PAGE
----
In the News
The Biggest Swindle in History
While we feel for the investors who lost everything, every woman should learn from their tragic mistake
Bernard Madoff, the biggest financial swindler in history, goes to court in New York City today. Madoff has admitted he stole $65 billion from thousands of investors in a Ponzi scheme that may have gone on for decades.
A Ponzi scheme pays out returns to investors out of their own money or from the money paid by new investors rather than from real profits on actual investments. Because of Madoff, many have lost their entire life savings, and several charities who invested money with him have had to shut down.
Madoff, who is 70, is set to plead guilty, and he faces a potential 150 years in prison. He will spend the rest of his life in jail. But there are lots of unanswered questions about this extraordinary case, and Madoff doesn’t seem to want to answer them. Who else was involved in creating and maintaining this gigantic fraud? Was his wife, brother, sons and niece, who all worked in his investment firm, involved?
How could so many really smart and prominent financial people be taken in so easily? How could so many others trust all their savings to one man who was distant and aloof to most of his clients. And, most mystifying of all, how could someone be so coldhearted and greedy–so really evil–cheat so many out of so much, some who were his lifetime friends?
I know someone who lost her savings. Her name is Alexandra Penney, and she is a writer and artist. She started work when she was sixteen, wrote a couple of best-selling books and was a successful magazine editor. In the past few years she has been leading, she thought thanks to Bernie Madoff, a very comfortable life in a luxurious apartment while owning a couple of vacation homes.
Alexandra has been writing in a series of articles called “The Bag Lady Papers” about what has happened to her since Madoff confessed. The title is really ironic because when I knew Alexandra well she really was afraid of ending up a Bag Lady. I doubt that will happen, but certainly she will have to cope with a somewhat different lifestyle. I sympathize with her and, even more, with the far older people who lost absolutely everything. Some even mortgaged their homes to keep investing with Madoff, who offered his clients steady positive returns no matter what was really happening in the stock market.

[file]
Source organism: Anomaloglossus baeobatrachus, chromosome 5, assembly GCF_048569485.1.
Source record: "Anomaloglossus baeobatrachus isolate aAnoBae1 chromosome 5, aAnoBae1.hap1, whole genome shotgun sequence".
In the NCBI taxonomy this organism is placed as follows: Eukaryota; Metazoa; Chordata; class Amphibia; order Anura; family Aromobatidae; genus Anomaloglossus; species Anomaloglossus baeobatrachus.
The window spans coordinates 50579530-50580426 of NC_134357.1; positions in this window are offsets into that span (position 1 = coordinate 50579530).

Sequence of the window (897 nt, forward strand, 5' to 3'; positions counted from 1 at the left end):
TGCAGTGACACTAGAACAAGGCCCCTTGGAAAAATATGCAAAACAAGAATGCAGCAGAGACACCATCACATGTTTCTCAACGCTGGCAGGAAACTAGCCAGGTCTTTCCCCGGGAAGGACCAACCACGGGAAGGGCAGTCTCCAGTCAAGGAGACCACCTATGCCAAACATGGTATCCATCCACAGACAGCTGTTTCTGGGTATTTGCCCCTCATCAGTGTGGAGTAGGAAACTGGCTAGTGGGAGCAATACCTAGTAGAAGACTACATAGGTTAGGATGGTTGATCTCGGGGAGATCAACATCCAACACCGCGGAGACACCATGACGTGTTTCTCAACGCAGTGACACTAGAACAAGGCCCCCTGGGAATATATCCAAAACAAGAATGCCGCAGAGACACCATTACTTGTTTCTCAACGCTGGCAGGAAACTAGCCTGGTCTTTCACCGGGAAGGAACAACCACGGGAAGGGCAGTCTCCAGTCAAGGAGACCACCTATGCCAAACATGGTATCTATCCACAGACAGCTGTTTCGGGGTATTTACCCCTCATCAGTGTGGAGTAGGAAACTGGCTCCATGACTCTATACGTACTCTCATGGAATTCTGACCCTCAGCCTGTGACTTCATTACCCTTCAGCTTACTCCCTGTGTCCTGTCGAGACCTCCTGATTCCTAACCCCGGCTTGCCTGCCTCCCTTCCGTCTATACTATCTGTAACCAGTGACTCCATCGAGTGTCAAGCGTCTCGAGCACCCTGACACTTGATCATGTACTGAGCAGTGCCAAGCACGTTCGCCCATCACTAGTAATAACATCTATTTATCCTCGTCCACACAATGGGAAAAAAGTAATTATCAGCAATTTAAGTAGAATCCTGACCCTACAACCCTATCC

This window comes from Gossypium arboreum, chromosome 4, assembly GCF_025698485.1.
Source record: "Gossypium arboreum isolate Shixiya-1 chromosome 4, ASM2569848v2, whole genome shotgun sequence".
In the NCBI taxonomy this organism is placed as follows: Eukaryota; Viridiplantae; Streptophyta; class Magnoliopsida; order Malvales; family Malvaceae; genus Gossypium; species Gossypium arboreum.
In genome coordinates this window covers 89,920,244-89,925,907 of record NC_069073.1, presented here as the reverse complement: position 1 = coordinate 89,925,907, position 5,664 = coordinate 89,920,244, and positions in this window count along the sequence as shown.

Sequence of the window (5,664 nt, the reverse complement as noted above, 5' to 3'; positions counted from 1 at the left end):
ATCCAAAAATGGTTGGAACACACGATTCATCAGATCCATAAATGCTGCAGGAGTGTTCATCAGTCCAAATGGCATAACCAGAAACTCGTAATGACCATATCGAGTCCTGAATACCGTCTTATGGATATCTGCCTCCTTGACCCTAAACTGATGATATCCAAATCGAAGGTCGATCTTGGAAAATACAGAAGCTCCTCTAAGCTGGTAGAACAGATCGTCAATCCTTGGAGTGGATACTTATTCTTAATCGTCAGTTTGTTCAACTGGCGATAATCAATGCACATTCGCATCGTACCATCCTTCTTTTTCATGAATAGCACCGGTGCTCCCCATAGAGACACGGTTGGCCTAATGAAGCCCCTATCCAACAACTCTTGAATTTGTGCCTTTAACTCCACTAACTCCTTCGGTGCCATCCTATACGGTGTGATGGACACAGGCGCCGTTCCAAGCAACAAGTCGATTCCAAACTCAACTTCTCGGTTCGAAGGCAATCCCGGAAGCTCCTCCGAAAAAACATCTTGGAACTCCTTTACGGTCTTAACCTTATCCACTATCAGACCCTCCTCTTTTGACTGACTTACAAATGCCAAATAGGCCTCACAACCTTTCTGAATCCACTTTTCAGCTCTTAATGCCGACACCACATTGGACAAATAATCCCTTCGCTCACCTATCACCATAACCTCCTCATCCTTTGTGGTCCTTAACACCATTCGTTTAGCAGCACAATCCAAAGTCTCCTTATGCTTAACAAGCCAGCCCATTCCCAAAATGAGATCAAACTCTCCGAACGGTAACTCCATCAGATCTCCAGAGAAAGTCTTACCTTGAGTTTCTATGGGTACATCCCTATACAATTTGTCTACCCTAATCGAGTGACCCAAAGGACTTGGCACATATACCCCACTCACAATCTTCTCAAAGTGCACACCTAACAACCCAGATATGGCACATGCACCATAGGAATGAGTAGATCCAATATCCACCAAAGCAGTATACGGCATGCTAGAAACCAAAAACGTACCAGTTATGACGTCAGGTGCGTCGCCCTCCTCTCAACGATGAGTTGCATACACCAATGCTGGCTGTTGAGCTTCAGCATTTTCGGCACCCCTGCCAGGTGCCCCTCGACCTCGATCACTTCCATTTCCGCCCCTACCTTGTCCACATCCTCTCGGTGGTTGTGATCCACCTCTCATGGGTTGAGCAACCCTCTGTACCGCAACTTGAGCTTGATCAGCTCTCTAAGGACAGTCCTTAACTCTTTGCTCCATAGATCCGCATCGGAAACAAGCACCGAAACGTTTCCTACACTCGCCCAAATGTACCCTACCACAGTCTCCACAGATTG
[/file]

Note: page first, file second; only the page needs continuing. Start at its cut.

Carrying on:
But I have also been fascinated by those who comment on what Alexandra writes in a very critical and nasty way. Talking about this with another friend, she made a very astute observation. “Of course, it is awful to be cheated, awful to lose the money you worked hard to earn,” she said. “But it is easy to see that those who invested with Madoff took no responsibility. They just felt good because they thought they were getting richer and richer. They left it all to him. They didn’t check on anything…”
I don’t know if more women than men were cheated by Madoff, though I have seen lots of interviews with elderly widows who are now broke. But I do know when it comes to dealing with money, women, in general, still tend to take less responsibility about their own financial well-being than they should.
Most of us will never be able to make the big investments that Madoff demanded of his too-willing clients. But we all can learn a lesson from this incredible scandal about being careful and very vigilant about our own finances.